On his walk into our offices this morning Inked staffer Brian Toynes spotted a Banksy piece three blocks from our doors. He alerted the staff and we cleared out en masse to check out the art. We’ve seen his pieces in books, magazines and film and on blogs, but to encounter his cheeky stencil work close-up is a wholly different experience. Firstly it’s like seeing the Mona Lisa or even a celebrity in-person for the first time—of which the latter happens daily in Manhattan—as it is both jarring and you glean a new perspective once someone is out of the 55-square-inch HD box. This week I’ve encountered Christina Hendricks (dammmn), David Wells (taller than I thought), and Marc Murphy (rail thin). Feet from my eyes, the Bansky piece wasn’t as clean as it is on screen. The dog’s legs weren’t crisp and some of the shading inside the animal and fire hydrant were inconsistent.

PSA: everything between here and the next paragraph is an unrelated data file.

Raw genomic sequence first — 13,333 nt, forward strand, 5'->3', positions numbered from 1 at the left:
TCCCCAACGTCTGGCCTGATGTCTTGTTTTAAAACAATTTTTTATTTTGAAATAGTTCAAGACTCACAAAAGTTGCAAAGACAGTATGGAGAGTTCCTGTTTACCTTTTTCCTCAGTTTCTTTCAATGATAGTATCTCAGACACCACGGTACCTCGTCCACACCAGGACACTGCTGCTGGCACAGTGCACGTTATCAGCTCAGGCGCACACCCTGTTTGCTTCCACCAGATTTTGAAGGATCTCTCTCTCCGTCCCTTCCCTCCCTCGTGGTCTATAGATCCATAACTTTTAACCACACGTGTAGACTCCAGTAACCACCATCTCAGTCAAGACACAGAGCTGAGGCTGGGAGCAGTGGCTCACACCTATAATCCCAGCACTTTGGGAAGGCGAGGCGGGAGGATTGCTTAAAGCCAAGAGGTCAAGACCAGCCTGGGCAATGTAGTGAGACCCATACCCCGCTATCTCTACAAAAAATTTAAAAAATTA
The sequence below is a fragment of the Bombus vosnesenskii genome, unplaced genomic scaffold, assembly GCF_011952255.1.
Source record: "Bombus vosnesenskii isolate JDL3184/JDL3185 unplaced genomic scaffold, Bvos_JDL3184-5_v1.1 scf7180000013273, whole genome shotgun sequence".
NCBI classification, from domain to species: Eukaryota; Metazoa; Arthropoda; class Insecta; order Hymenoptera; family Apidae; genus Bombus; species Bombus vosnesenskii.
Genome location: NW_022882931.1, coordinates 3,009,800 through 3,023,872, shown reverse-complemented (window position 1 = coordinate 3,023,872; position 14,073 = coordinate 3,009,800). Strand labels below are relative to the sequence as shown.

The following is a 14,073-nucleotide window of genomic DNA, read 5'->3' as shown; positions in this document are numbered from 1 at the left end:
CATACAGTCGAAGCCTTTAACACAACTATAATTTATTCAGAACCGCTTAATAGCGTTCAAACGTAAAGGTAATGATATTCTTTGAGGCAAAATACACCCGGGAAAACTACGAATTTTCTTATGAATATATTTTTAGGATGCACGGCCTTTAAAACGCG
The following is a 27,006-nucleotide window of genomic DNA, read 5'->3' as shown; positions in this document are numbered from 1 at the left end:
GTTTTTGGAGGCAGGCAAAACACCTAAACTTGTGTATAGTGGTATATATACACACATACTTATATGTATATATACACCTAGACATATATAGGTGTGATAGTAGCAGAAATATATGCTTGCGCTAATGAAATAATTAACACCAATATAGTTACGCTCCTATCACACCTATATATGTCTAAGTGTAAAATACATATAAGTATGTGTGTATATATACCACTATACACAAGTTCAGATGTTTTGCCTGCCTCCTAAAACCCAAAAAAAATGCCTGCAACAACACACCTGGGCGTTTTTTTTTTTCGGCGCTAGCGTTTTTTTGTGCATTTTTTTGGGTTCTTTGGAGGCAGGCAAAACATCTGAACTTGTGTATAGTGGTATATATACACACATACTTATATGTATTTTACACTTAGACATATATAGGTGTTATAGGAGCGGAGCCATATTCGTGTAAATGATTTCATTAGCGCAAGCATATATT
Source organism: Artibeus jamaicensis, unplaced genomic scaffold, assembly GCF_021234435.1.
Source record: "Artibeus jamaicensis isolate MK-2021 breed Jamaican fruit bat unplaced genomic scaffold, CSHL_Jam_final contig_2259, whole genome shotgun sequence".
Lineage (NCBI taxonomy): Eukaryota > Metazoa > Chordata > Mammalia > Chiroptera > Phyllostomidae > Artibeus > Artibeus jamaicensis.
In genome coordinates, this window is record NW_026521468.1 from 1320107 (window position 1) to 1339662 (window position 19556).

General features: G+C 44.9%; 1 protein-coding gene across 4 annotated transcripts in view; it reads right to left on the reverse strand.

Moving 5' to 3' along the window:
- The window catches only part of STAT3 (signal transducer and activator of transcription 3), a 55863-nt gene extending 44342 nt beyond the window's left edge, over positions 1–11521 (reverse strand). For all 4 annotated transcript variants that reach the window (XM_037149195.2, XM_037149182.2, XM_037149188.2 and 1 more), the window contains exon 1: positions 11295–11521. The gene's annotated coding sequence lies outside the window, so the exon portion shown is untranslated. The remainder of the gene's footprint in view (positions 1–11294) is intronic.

What does this mean?
Were the photos I’ve previously seen re-touched?
Was Banksy rushed while painting illegally in the City that Never Sleeps?
Was this even a Banksy piece?
The last question echoed in my dome. How do we know this was done by the hand of a guy who only a few know the identity of (like Batman)? What we do (sort of) know is that Banksy is supposed to be stenciling around Gotham this month. New York City graffiti painters/writers/taggers are notorious for protecting their turf/cement so many have surmised that his pieces will be ephemeral, that they will be covered up by local artists swiftly. But what if the the NYC graffiti community decided to put up their own Banksy-type pieces to fuck with the artist?
As I’m processing this information, a photographer from the New York Post is snapping away at a guy walking his dog near the piece. How does this reporter know it is a Banksy? Banksy could be anywhere, he could be one of the guys taking cellphone photos of this piece. He could be the guy with the dog. Was that even David Wells the other day?